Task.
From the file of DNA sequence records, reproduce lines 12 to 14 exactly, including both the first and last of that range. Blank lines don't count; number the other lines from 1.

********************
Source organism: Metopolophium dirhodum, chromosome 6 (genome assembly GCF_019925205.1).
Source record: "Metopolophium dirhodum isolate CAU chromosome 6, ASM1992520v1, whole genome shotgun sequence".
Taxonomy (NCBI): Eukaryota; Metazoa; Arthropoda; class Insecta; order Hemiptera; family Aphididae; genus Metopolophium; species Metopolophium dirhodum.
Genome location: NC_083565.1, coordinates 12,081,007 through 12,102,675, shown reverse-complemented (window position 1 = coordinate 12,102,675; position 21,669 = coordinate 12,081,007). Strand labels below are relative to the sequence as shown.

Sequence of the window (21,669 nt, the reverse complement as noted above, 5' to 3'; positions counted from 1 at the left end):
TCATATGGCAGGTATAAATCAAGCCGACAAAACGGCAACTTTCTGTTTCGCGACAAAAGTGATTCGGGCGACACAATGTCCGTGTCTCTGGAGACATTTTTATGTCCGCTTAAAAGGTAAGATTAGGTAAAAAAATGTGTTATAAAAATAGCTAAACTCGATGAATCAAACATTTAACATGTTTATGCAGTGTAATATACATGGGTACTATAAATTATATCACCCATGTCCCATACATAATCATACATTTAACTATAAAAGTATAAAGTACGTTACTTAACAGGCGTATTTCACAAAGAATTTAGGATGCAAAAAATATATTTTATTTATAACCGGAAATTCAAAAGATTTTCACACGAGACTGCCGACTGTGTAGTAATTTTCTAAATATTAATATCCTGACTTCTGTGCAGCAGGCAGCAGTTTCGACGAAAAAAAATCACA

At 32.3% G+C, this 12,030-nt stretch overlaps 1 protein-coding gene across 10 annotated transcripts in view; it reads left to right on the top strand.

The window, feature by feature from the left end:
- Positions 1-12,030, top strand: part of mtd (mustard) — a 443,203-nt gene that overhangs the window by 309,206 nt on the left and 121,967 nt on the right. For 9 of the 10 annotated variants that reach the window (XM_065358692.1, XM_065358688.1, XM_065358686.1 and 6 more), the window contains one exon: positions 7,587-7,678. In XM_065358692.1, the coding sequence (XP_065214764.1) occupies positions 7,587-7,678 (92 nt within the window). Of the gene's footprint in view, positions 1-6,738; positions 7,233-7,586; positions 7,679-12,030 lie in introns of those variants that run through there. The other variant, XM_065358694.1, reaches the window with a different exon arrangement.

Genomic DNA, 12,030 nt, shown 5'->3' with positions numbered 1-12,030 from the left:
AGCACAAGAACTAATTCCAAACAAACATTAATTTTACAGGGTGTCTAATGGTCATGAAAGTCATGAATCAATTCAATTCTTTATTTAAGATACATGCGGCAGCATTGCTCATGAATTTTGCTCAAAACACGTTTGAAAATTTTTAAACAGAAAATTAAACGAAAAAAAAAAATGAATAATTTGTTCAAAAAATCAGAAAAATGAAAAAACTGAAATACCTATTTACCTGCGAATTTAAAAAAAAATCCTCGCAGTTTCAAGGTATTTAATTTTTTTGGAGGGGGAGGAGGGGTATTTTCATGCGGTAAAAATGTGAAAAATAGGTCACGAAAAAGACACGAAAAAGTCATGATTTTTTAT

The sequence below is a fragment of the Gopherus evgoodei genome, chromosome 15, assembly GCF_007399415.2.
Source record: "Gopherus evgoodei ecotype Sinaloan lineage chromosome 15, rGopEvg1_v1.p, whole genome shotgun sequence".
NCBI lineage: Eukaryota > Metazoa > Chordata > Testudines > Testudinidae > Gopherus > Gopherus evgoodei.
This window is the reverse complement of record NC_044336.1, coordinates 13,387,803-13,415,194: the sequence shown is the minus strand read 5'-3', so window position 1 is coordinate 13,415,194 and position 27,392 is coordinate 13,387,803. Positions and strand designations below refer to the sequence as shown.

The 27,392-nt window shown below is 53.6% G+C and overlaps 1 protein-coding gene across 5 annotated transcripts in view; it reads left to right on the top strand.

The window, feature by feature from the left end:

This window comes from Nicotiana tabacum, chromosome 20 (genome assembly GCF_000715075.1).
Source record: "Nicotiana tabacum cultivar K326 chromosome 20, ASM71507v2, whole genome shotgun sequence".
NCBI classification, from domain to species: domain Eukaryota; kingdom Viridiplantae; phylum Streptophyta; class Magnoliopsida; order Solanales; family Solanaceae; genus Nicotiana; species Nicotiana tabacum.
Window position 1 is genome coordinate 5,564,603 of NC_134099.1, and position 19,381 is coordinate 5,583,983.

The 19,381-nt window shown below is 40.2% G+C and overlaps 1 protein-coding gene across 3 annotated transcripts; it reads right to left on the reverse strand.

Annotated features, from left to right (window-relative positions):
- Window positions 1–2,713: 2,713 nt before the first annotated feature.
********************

The sequence below is a fragment of the Gopherus evgoodei genome, chromosome 15, assembly GCF_007399415.2.
Source record: "Gopherus evgoodei ecotype Sinaloan lineage chromosome 15, rGopEvg1_v1.p, whole genome shotgun sequence".
NCBI lineage: Eukaryota > Metazoa > Chordata > Testudines > Testudinidae > Gopherus > Gopherus evgoodei.